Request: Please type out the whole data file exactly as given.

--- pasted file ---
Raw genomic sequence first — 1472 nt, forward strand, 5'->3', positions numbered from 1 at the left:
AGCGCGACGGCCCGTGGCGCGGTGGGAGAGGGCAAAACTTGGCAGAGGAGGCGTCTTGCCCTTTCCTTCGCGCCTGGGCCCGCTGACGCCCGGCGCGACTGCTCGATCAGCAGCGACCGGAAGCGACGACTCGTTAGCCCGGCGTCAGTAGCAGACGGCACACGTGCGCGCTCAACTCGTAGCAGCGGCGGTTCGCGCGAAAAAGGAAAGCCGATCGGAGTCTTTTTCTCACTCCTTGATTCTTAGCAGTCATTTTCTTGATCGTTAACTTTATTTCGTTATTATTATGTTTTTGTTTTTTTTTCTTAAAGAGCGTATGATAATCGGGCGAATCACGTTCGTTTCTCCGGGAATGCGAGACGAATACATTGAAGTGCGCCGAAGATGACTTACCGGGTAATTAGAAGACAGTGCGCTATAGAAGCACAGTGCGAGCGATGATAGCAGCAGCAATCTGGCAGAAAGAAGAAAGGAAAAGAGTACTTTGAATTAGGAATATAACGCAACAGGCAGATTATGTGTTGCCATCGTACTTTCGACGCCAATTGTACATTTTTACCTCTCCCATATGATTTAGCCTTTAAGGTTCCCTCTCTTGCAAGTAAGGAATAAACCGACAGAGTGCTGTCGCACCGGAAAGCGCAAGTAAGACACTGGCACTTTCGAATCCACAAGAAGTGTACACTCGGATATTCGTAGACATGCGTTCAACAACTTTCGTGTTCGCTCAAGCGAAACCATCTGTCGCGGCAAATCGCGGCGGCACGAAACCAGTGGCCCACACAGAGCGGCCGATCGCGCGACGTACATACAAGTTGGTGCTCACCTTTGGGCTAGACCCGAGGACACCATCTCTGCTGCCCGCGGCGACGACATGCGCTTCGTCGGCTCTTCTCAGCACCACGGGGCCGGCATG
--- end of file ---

Raw genomic sequence first — 1472 nt, forward strand, 5'->3', positions numbered from 1 at the left:
AGCGCGACGGCCCGTGGCGCGGTGGGAGAGGGCAAAACTTGGCAGAGGAGGCGTCTTGCCCTTTCCTTCGCGCCTGGGCCCGCTGACGCCCGGCGCGACTGCTCGATCAGCAGCGACCGGAAGCGACGACTCGTTAGCCCGGCGTCAGTAGCAGACGGCACACGTGCGCGCTCAACTCGTAGCAGCGGCGGTTCGCGCGAAAAAGGAAAGCCGATCGGAGTCTTTTTCTCACTCCTTGATTCTTAGCAGTCATTTTCTTGATCGTTAACTTTATTTCGTTATTATTATGTTTTTGTTTTTTTTTCTTAAAGAGCGTATGATAATCGGGCGAATCACGTTCGTTTCTCCGGGAATGCGAGACGAATACATTGAAGTGCGCCGAAGATGACTTACCGGGTAATTAGAAGACAGTGCGCTATAGAAGCACAGTGCGAGCGATGATAGCAGCAGCAATCTGGCAGAAAGAAGAAAGGAAAAGAGTACTTTGAATTAGGAATATAACGCAACAGGCAGATTATGTGTTGCCATCGTACTTTCGACGCCAATTGTACATTTTTACCTCTCCCATATGATTTAGCCTTTAAGGTTCCCTCTCTTGCAAGTAAGGAATAAACCGACAGAGTGCTGTCGCACCGGAAAGCGCAAGTAAGACACTGGCACTTTCGAATCCACAAGAAGTGTACACTCGGATATTCGTAGACATGCGTTCAACAACTTTCGTGTTCGCTCAAGCGAAACCATCTGTCGCGGCAAATCGCGGCGGCACGAAACCAGTGGCCCACACAGAGCGGCCGATCGCGCGACGTACATACAAGTTGGTGCTCACCTTTGGGCTAGACCCGAGGACACCATCTCTGCTGCCCGCGGCGACGACATGCGCTTCGTCGGCTCTTCTCAGCACCACGGGGCCGGCATG